Another way to use a single stick would be to have the AI control the plane, and you can use the right stick to control the camera whilst the computer controls the plane for you. To set up AI control, press the Left Stick Click to enter Cursor Mode; the AI will temporarily take over controls whilst in this mode. Now, go to the Flight Assistant option and press A. Move the cursor down and select AI Piloting. Click on the small Cross icon or Flight Assistant icon to close the window, and then press Left Stick Click again to enter Cursor Mode. The AI will now control the plane for you, giving you the option to use the Right Stick to look around.  Right Stick Click will recentre the camera.

A screenshot showing the view from inside a small aircraft.

If you wish to see from inside the plane, press the View button and then use right stick to look around. It is worth noting that whilst the AI pilot can take off and control the plane, taking you to your next destination, it can at times fail to adapt to certain situations and may not fly around or over obstacles, and may crash. Despite this, it could be useful for many players who wish to play with a single stick or who need to take a rest when playing. To switch the AI Pilot off, you need to go back into Cursor Mode and switch it off manually.

A screenshot of the world map.

You can also choose to start from the sky by heading to the world map and clicking on any starting location. If you would prefer to start at an airport or airfield, you can do this also, but will need to take off or get the AI pilot to take off for you.

More Controls

If you have access to some of buttons and the trigger inputs on the controller along with the Left Stick, you will be able to fly with more manual control of the plane’s functions to control actions such as speed, yaw and braking to enable manual take-off and landing, whilst still using the assistance settings.

If you have access to the Right Stick, you can use this to control the camera which can be useful for looking around in these situations to navigate your surroundings. The use of the Left and Right Stick can be alternated as they do not have to be used simultaneously. The Right Stick is also used for scrolling to navigate many of the menus, along with the Left Stick which controls a cursor. The D-pad can be used as an alternative way to navigate some menus.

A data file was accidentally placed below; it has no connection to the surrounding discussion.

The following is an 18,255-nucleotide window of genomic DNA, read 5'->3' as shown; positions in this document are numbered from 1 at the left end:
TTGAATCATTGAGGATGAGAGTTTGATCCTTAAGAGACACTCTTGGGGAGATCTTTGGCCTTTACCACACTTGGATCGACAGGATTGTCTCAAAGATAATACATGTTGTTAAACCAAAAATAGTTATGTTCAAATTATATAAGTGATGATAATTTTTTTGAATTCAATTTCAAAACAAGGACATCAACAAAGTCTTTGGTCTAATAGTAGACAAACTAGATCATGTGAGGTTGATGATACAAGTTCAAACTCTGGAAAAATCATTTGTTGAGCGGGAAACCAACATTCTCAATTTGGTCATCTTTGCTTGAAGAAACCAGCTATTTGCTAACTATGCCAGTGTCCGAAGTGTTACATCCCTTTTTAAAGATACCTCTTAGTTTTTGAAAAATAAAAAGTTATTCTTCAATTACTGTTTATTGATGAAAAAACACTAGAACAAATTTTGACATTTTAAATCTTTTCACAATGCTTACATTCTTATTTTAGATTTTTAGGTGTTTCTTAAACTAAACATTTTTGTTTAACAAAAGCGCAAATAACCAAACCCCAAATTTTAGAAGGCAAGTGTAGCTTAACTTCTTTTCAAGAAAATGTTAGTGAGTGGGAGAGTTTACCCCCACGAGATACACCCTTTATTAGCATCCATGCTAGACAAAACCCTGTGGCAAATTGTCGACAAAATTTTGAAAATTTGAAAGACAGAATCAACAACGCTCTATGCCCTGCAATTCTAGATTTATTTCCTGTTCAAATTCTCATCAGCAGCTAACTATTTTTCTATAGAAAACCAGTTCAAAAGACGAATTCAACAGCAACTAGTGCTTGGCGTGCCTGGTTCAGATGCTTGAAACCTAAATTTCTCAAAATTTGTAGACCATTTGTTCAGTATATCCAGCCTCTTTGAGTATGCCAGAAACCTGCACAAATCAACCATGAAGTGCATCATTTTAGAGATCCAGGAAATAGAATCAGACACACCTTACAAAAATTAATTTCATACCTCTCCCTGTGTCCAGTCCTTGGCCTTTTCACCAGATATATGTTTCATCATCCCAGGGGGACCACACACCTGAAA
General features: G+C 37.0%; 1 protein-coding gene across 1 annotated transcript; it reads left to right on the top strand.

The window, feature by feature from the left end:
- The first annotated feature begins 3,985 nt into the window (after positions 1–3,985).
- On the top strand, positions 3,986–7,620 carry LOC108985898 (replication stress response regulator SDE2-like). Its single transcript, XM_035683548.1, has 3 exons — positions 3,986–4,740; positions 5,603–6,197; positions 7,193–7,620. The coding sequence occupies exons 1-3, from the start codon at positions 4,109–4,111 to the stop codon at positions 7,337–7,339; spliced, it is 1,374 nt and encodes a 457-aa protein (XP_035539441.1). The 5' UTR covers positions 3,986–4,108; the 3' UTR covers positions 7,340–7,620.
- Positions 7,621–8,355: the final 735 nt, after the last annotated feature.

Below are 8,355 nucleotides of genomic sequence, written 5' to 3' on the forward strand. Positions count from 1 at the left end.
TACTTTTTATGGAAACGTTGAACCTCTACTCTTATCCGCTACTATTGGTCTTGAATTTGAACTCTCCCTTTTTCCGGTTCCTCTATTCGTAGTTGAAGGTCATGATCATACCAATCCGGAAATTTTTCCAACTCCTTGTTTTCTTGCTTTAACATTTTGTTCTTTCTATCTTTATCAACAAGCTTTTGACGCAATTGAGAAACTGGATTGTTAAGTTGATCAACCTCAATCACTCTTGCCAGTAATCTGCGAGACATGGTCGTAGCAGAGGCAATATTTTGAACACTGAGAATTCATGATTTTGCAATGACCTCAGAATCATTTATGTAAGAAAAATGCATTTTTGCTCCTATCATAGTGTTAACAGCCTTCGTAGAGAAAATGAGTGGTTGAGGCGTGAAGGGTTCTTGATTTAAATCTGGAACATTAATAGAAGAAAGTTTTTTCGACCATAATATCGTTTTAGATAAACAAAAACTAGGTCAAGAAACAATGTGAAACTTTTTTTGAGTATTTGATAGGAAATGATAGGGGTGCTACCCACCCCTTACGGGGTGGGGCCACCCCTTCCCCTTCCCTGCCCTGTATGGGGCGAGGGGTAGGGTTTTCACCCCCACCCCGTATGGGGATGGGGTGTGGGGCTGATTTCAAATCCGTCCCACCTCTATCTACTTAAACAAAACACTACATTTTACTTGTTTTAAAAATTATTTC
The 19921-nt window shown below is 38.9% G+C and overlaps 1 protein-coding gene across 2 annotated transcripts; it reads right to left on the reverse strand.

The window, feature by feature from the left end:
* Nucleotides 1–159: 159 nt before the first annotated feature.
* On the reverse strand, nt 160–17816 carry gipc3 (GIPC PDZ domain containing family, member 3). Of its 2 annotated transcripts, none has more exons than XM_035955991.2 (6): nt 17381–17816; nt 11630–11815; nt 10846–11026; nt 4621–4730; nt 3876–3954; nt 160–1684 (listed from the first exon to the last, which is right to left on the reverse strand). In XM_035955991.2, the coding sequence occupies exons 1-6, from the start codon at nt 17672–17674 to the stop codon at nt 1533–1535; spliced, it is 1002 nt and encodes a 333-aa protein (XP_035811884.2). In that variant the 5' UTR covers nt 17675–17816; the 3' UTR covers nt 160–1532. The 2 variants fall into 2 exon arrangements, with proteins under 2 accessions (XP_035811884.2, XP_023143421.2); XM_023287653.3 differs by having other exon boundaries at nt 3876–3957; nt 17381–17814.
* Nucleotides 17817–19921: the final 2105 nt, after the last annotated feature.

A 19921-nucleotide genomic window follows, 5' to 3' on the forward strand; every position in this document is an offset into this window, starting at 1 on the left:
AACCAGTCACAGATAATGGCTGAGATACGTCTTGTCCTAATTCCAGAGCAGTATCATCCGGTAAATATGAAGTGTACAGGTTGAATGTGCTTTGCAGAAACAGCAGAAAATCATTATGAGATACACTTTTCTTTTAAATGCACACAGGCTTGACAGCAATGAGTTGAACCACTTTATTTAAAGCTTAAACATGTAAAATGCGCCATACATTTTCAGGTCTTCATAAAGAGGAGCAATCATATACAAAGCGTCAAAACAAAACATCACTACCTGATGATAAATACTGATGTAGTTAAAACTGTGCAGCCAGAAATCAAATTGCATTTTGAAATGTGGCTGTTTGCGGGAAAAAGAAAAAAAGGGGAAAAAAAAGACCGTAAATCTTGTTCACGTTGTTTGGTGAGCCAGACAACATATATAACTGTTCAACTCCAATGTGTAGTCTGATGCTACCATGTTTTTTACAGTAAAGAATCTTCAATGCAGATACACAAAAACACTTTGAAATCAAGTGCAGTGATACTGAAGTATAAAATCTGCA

A screenshot showing some of the Take-Off and Landing Flight Training missions.

It may be useful to try some of the training activities to practice and learn more about the controls and handling of the plane for these situations. We will go through some of the more commonly used controls used for casual flying with All Assists on, including some of those used for taking off and landing a small plane. Controls can be remapped in-game, which we will discuss later on in this post.

By default, the A button is to increase power with the throttle, which can be used to increase speed whilst in the air or on the ground and can cause the plane to increase altitude (depending on your pitch). You hold the A button down until you have reached your target rpm and then release it. The B button, by default, is used to decrease power with the throttle which will lower your speed and can reduce altitude, again depending on your pitch. You hold the B button until you have reached your target rpm and then release it.

Taking Off Basic Controls

A screenshot of a small aircraft from behind during take off.

First, press Left on D-pad to remove the parking brake. Now hold down on A to increase the throttle to maximum. If required, you can use the left and right triggers to control the rudder and keep the plane in centre with the runway, although in clear conditions this may not be required. When prompted, pull back gently on the Left Stick to take off.

Landing Controls

A screenshot of a small aircraft from behind when landing.

When landing, B can be used to decrease the throttle. Left Stick can be used to line up with the runway, bring the nose down and flair the nose just before touching down. X is then used to brake once on the runway and the triggers can then be used to turn the plane on the runway. Up and Down on the D-pad can be used to adjust the plane’s flaps which can be used to slow the plane further. Right on the D-pad can be used to manually lower or raise the landing gear.

Remapping Casual Controls

A screenshot showing the controller remapping.

If you find that accessing certain parts of the controller are easier than others, then there are some remapping options that might help. Head to the Options tab, and then Control Options. From here pick the control that you would like to change, and select which input you would like to change it to. The game may warn you if this button is already mapped to another control so in some instances it may be best to do a complete swap, especially if you are swapping with a control that you do not need.

A screenshot of a small aircraft shown from behind flying over mountains.

We hope that this post and video about playing Microsoft Flight Simulator in a more casual way have been helpful. If you have any questions about video game accessibility, please contact us.

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For more video examples of how developers have improved the motor accessibility of their games, please visit